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Don Henley Kicks Chuck DeVore’s Ass in Court

HT to our friends at the Huffington Post but State Rep. Chuck DeVore has already lost his first battle of the month and its not even primary day.  DeVore lost a lawsuit for his campaign’s parodies of Don Henley songs to attack Senator Barbara Boxer.  Chuck’s claim to fame here – he’s the first political to lose a lawsuit over a song parody.  So much for that copy of the pocket Constitution.  Perhaps an expanded edition dealing with First Amendment law will fit on Chuck’s iPad.


Judge James Selna ruled yesterday that DeVore’s versions were “satire” and not “parody,” which would have been allowable. He wrote that DeVore’s “Hope Of November” doesn’t “comment on or criticize the content of ‘Boys of Summer.’ Rather, ‘November’ uses those themes and devices to mock a separate subject entirely, namely Obama and his supporters.”

Henley’s lawsuit marks the first time a musician has won in court over a parody, and follows another musical lawsuit by David Byrne of Talking Heads, who sued Charlie Crist for use of “Road To Nowhere” in a campaign video.

Even more entertaining with the comments on the TPM website:

“The endless series of these incidents is quite revealing. It shows that real Republican values are not “pro-business” or “property rights” as they so often claim, but “whatever I can get away with.”

Of course, they’re also hampered by the fact that nearly every creative artist with mass appeal is a liberal, who probably wouldn’t license them the rights if they asked. If you run for decades against Hollywood, popular music, and art, payback’s a bitch, and you’re left with no option but to try to steal it.”

So it looks like Chuck will be lucky to score 20 percent of the vote and that his US Senate hopes are fading faster than a chant of “Drill Baby Drill” by Louisana Republicans.

Chuck was pretty sure of his arguments last November and he wrote this post about Don Henley’s “thin skin.”

The laughless legions of the left have struck again.  Eagles band member Don Henley demanded the removal of my “Hope of November” parody song on YouTube.  YouTube took the music video Obama parody down yesterday after it was approaching 1,000 views.   
I was inspired to write the lyrics for “Hope of November” using Henley’s “The Boys of Summer” as a starting point after I saw a fading Obama bumper sticker while campaigning in the Bakersfield area.   
Liberal warriors are notorious for their thin skins and Don Henley is no exception. 
Perhaps I should mine some of Henley’s other songs for satirical gold.  “The End of the Innocence” comes to mind.  That 1989 song slammed Ronald Reagan, a man I worked for in the Defense Department, in the form of the line, “they’re beating plowshares into swords, for the tired old man that we elected king.”  At this line in the song the music video shows several Reagan posters while at the line “armchair warriors lead us into war” a television displays scenes of LtCol Oliver North’s congressional testimony.  Or perhaps the overbearing lyrics of “Little Tin God” will do.  The line referring to Reagan, “The cowboy’s name was Jingo,” cries out for parodic reengineering.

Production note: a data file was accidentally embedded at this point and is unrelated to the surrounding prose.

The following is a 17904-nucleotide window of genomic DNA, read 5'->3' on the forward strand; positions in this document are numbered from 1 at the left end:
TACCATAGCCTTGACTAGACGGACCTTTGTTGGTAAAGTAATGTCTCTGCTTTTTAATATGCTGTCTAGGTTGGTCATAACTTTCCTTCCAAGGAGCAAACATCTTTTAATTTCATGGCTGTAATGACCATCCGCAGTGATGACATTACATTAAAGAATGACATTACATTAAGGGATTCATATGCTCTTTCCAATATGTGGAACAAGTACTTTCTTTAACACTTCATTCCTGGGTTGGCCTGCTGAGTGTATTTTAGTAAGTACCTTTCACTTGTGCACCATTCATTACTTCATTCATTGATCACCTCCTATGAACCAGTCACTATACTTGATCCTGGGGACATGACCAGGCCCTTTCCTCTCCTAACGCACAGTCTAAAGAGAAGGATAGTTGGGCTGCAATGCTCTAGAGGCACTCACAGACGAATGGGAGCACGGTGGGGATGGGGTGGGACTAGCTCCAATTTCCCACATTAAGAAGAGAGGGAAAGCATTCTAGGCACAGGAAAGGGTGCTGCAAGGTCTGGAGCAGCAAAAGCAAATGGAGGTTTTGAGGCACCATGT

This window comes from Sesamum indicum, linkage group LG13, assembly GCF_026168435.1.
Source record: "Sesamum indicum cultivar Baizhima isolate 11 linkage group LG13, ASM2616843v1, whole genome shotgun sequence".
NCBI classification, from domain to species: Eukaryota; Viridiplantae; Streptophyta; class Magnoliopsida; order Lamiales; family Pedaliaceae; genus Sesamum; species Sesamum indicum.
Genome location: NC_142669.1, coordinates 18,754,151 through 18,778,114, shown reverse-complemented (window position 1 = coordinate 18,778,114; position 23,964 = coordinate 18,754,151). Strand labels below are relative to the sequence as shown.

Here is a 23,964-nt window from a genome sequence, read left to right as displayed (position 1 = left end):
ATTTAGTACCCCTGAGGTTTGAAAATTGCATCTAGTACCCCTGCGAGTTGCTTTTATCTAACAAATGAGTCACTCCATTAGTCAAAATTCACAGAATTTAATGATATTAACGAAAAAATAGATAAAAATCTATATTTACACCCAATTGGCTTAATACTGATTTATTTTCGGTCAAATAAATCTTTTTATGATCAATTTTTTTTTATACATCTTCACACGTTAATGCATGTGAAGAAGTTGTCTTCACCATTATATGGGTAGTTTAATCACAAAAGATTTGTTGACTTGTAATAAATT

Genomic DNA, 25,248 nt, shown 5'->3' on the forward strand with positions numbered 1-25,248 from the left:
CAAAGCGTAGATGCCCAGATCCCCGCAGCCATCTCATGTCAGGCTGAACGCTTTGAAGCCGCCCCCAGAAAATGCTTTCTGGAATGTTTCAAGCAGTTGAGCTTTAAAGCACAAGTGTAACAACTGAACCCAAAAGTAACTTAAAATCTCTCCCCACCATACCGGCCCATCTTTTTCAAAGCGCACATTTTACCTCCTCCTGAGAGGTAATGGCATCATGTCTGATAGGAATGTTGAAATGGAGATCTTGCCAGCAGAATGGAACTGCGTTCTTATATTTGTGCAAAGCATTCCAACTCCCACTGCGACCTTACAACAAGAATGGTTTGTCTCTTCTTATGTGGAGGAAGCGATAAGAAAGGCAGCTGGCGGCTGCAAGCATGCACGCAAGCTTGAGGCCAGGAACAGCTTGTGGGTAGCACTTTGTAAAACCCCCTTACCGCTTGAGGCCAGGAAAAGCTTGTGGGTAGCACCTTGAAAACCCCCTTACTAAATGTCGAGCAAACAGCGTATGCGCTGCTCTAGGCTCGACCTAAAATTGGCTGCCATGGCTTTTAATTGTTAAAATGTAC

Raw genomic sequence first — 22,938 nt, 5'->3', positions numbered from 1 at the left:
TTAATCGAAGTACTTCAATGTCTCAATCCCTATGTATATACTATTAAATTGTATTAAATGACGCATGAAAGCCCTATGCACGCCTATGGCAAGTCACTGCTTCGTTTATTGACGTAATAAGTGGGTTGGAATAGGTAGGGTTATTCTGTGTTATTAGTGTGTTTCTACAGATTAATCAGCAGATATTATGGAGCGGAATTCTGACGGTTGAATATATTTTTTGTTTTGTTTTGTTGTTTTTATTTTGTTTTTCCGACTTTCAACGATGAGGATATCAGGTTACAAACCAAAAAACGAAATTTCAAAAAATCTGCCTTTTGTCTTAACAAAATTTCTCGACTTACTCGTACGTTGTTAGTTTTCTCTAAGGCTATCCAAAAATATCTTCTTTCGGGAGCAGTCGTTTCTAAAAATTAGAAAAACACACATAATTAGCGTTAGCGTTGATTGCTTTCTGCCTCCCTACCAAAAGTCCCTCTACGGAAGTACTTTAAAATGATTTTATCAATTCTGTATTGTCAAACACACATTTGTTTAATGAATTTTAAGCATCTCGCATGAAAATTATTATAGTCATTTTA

YouTube rather blandly announced that my First Amendment right to parody was being infringed “…as a result of a third-party notification by Don Henley…”  But I wonder if the behind the scenes muzzler was David Geffen.  Geffen, who’s so far to the left that Hillary Clinton was too conservative for him, owns the label for the “The Boys of Summer.”  Geffen has lawyers, lots of lawyers. 
Perhaps Geffen’s lawyers are familiar with Campbell v. Acuff-Rose Music, Inc. a 1994 U.S. Supreme Court case that dealt with “fair use” in parody.  In this case, the Supreme Court ruled that 2 Live Crew’s parody remake of the late Roy Orbison’s “Pretty Woman” constituted fair use in spite of the fact that the rap group had taken much of Orbison’s material whole cloth and used it for commercial purposes.  My own parody using “The Boys of Summer” to lampoon President Obama uses original lyrics and clearly meets the Court’s four factor fair use test: “1) purpose and character of the use, including whether the use is commercially motivated or instead is for nonprofit educational purposes; 2) nature of the copyrighted work; 3) amount and substantiality of the portion used in the newly created work in relation to the copyrighted work; and 4) effect of the use upon the potential market for or value of the copyrighted work.” 
Bottom line, we’ll be filing a counter notice today with YouTube today to reinstate our “Hope of November” music video rough cut, then work to make a better cut of the parody song available.  If YouTube again bows to Geffen’s lawyers or Henley’s whine, we’ll take it to where we should have posted it at the start: PopModal, “The Conservative Alternative to YouTube.” (The now-banned “Hope of November” music video can still be seen at: 
It’s not all doom and gloom for Chuck. He’s made history in a strange sort of way.  Perhaps he should adapt some songs from artists who agree with his far right wing view of the world. Ted Nugent, Charlies Daniels, or Martina McBride.